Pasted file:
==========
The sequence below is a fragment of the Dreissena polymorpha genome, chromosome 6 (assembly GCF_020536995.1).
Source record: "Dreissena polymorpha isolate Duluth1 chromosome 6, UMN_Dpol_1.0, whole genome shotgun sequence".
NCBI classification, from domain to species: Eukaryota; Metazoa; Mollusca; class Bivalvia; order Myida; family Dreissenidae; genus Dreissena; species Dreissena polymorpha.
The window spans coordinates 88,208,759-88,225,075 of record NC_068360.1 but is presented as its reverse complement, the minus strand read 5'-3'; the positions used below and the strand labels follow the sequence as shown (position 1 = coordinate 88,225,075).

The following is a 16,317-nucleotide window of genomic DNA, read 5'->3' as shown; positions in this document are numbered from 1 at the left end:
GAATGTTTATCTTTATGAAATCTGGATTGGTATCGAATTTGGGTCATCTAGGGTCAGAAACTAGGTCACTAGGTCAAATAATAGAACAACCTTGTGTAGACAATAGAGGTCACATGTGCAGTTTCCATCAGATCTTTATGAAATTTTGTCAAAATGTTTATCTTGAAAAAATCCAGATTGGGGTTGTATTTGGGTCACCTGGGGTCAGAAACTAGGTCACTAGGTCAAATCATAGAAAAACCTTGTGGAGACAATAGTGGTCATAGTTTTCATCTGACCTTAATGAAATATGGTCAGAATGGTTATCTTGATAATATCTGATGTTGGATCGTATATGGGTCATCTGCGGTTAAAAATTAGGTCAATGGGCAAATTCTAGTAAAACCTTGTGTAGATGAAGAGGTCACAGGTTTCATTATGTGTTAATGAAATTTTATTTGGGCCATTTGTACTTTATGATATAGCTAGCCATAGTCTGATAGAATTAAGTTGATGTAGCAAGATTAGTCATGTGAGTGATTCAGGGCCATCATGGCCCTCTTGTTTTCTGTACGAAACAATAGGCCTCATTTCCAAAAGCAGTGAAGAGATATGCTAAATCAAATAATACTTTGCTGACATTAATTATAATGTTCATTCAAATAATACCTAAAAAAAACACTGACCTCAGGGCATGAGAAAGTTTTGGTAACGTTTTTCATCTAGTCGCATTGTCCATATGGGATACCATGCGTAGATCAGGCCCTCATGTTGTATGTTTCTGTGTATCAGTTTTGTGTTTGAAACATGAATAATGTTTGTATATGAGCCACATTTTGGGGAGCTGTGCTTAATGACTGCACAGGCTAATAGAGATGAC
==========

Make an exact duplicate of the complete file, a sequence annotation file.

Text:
The sequence below is a fragment of the Dreissena polymorpha genome, chromosome 6 (assembly GCF_020536995.1).
Source record: "Dreissena polymorpha isolate Duluth1 chromosome 6, UMN_Dpol_1.0, whole genome shotgun sequence".
NCBI classification, from domain to species: Eukaryota; Metazoa; Mollusca; class Bivalvia; order Myida; family Dreissenidae; genus Dreissena; species Dreissena polymorpha.
The window spans coordinates 88,208,759-88,225,075 of record NC_068360.1 but is presented as its reverse complement, the minus strand read 5'-3'; the positions used below and the strand labels follow the sequence as shown (position 1 = coordinate 88,225,075).

The following is a 16,317-nucleotide window of genomic DNA, read 5'->3' as shown; positions in this document are numbered from 1 at the left end:
GAATGTTTATCTTTATGAAATCTGGATTGGTATCGAATTTGGGTCATCTAGGGTCAGAAACTAGGTCACTAGGTCAAATAATAGAACAACCTTGTGTAGACAATAGAGGTCACATGTGCAGTTTCCATCAGATCTTTATGAAATTTTGTCAAAATGTTTATCTTGAAAAAATCCAGATTGGGGTTGTATTTGGGTCACCTGGGGTCAGAAACTAGGTCACTAGGTCAAATCATAGAAAAACCTTGTGGAGACAATAGTGGTCATAGTTTTCATCTGACCTTAATGAAATATGGTCAGAATGGTTATCTTGATAATATCTGATGTTGGATCGTATATGGGTCATCTGCGGTTAAAAATTAGGTCAATGGGCAAATTCTAGTAAAACCTTGTGTAGATGAAGAGGTCACAGGTTTCATTATGTGTTAATGAAATTTTATTTGGGCCATTTGTACTTTATGATATAGCTAGCCATAGTCTGATAGAATTAAGTTGATGTAGCAAGATTAGTCATGTGAGTGATTCAGGGCCATCATGGCCCTCTTGTTTTCTGTACGAAACAATAGGCCTCATTTCCAAAAGCAGTGAAGAGATATGCTAAATCAAATAATACTTTGCTGACATTAATTATAATGTTCATTCAAATAATACCTAAAAAAAACACTGACCTCAGGGCATGAGAAAGTTTTGGTAACGTTTTTCATCTAGTCGCATTGTCCATATGGGATACCATGCGTAGATCAGGCCCTCATGTTGTATGTTTCTGTGTATCAGTTTTGTGTTTGAAACATGAATAATGTTTGTATATGAGCCACATTTTGGGGAGCTGTGCTTAATGACTGCACAGGCTAATAGAGATGAC